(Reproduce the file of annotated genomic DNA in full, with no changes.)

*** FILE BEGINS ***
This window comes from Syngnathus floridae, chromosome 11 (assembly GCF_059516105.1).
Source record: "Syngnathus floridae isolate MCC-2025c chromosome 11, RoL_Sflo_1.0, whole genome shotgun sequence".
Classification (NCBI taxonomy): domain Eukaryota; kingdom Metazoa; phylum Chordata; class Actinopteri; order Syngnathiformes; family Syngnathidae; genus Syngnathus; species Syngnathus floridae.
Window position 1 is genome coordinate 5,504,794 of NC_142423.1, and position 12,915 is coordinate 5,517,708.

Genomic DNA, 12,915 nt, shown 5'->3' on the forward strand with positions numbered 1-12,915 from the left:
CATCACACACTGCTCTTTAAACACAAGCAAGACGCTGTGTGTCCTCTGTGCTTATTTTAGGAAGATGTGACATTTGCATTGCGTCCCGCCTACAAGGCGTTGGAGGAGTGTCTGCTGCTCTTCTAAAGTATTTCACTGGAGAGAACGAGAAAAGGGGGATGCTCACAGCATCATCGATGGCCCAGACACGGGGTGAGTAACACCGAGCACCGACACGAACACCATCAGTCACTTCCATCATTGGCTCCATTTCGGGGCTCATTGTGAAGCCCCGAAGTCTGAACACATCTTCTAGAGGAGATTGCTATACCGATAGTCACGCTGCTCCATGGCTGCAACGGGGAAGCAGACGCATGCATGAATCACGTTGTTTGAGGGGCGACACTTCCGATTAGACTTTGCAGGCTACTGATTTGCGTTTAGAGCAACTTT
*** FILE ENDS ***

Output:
This window comes from Syngnathus floridae, chromosome 11 (assembly GCF_059516105.1).
Source record: "Syngnathus floridae isolate MCC-2025c chromosome 11, RoL_Sflo_1.0, whole genome shotgun sequence".
Classification (NCBI taxonomy): domain Eukaryota; kingdom Metazoa; phylum Chordata; class Actinopteri; order Syngnathiformes; family Syngnathidae; genus Syngnathus; species Syngnathus floridae.
Window position 1 is genome coordinate 5,504,794 of NC_142423.1, and position 12,915 is coordinate 5,517,708.

Genomic DNA, 12,915 nt, shown 5'->3' on the forward strand with positions numbered 1-12,915 from the left:
CATCACACACTGCTCTTTAAACACAAGCAAGACGCTGTGTGTCCTCTGTGCTTATTTTAGGAAGATGTGACATTTGCATTGCGTCCCGCCTACAAGGCGTTGGAGGAGTGTCTGCTGCTCTTCTAAAGTATTTCACTGGAGAGAACGAGAAAAGGGGGATGCTCACAGCATCATCGATGGCCCAGACACGGGGTGAGTAACACCGAGCACCGACACGAACACCATCAGTCACTTCCATCATTGGCTCCATTTCGGGGCTCATTGTGAAGCCCCGAAGTCTGAACACATCTTCTAGAGGAGATTGCTATACCGATAGTCACGCTGCTCCATGGCTGCAACGGGGAAGCAGACGCATGCATGAATCACGTTGTTTGAGGGGCGACACTTCCGATTAGACTTTGCAGGCTACTGATTTGCGTTTAGAGCAACTTT